Arthroscopy of large joints such as the knee and shoulder is very common, however the use of the procedure to treat the wrist is a much more recent development with indications and techniques continuing to evolve.
From the 1980s to 1990s, wrist arthroscopy gained popularity primarily as a diagnostic tool and was soon acknowledged as the gold standard in the diagnosis of a number of intra-articular wrist pathologies. With more recent advances in technology and the development of joint-specific and technique-specific instrumentation, the number of therapeutic arthroscopic wrist techniques described continues to expand.
Arthroscopy can provide a number of benefits over traditional open surgery for several conditions in and around the wrist.
It is less invasive and the incidence of post-operative capsular contracture is reduced. Much like in larger joints, the amount of joint surface that can be examined is actually increased thanks to the small size of the instrumentation and angled nature of the scope, essentially allowing the surgeon to ‘look around corners’.
While commonly operated under general anaesthesia, wrist arthroscopy can also be performed utilising a peripheral block, with newer techniques described using just local anaesthetic in a wide-awake patient to allow intra-operative dynamic assessment.
Some of the well-established techniques in wrist arthroscopy include:
Removal of Ganglion Cysts
Ganglion cysts arise from a stalk that communicates with the wrist joint, forming a one-way valve that allows fluid to be pushed into to the cyst, but not return into the wrist joint. Most commonly a dorsal wrist ganglion will arise from the dorsal aspect of the scapholunate interval, the origins of volar wrist ganglions are more variable. Arthroscopy allows assessment of the wrist joint and scapholunate ligament, which has been shown to be injured in 30% of cases of dorsal ganglion. A surgeon can then confidently identify the stalk of the ganglion and excise this area of wrist capsule, removing the one-way valve effect and effectively draining the ganglion cyst. Recurrence rates following arthroscopic ganglion excision (0-10%) have been found to be equivalent or improved compared to open excision.
Removal of Loose Bodies
Loose bodies can arise in the wrist for a number of reasons and lead to mechanical symptoms such as catching, locking and pain. Arthroscopy is the gold standard for removal of loose bodies from the wrist, allowing simple and minimally invasive removal of the loose bodies as well as a comprehensive assessment of the wrist joint.
Treatment of TFCC Injuries and Ulnar-Sided Wrist Pain
Arthroscopy allows thorough assessment of the TFCC (triangular fibrocartilage complex) as well as the ability to perform repairs of certain types of tears. It is not uncommon to debride a degenerate pattern of TFCC tear in combination with an open ulnar-shortening procedure in patients with ulnocarpal impaction. Scapholunate and Lunotriquetral Ligament Injuries Although an MRI is very sensitive for detecting these ligament injuries and newer imaging techniques such as a 4D CT can demonstrate carpal instability, arthroscopic assessment allows confirmation of the degree of injury as well as suitability for repair or reconstruction. Newer techniques of arthroscopic-assisted scapholunate ligament reconstruction allow dynamic assessment of the accuracy and tension of the reconstruction as it is performed.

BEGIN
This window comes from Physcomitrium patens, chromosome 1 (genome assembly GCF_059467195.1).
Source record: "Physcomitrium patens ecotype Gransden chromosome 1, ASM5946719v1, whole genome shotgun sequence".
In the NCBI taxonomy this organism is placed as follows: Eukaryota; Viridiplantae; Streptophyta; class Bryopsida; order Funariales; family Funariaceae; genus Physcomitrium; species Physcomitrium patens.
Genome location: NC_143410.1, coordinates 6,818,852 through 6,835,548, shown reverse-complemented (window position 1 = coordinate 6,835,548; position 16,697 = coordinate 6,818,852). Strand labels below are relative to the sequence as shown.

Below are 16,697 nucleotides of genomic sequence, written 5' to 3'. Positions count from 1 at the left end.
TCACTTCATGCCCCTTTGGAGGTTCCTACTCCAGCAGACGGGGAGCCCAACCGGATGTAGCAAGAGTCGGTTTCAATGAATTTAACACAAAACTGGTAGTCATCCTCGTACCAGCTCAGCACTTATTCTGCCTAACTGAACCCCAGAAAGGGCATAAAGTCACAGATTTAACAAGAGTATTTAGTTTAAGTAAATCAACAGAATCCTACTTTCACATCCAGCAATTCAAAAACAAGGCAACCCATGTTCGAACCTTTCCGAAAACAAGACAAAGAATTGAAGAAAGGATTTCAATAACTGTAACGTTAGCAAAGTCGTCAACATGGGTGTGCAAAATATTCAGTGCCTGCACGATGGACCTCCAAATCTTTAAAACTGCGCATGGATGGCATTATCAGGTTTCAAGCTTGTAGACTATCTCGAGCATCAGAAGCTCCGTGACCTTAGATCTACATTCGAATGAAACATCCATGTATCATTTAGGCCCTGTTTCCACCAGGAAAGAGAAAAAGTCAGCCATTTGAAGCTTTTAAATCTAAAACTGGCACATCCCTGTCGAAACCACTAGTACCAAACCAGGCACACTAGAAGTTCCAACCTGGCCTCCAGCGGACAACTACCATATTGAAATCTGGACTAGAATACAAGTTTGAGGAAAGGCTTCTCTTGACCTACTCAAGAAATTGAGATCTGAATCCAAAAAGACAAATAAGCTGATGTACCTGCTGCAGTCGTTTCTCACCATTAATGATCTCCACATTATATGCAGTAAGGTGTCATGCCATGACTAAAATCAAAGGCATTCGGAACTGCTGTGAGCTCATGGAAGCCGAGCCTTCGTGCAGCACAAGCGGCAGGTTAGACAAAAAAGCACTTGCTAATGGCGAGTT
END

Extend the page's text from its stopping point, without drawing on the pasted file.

Treatment of Intra-Articular Fractures
Most distal radius and scaphoid fractures treated with internal fixation are done so using intra-operative fluoroscopy. Arthroscopic-assisted reduction can also be performed to ensure accurate restoration for articular cartilage surfaces and exclude intra-articular metalwork. More recently, techniques for arthroscopic bone grafting and fixation of scaphoid non-unions have been described with promising results.
New techniques are being developed rapidly. Arthroscopic procedures for base-of-thumb arthritis are now well described although long-term outcome data is not yet available. Arthroscopically assisted partial wrist fusions have also being described along with a number of procedures for addressing early wrist arthritis.
Wrist arthroscopy is an exciting and dynamic field of upper limb orthopaedic surgery. As technology continues to develop, further techniques will evolve allowing surgeons to address more conditions using a minimally invasive arthroscopic approach.
Dr Justin Alexander (pictured with Dr PC Ho (Course Director) at the most recent Advanced Wrist Arthroscopy Workshop in Hong Kong) is a specialist in wrist arthroscopy and upper limb surgery. If you would like to make an appointment with Dr Alexander, contact 08 8130 1239.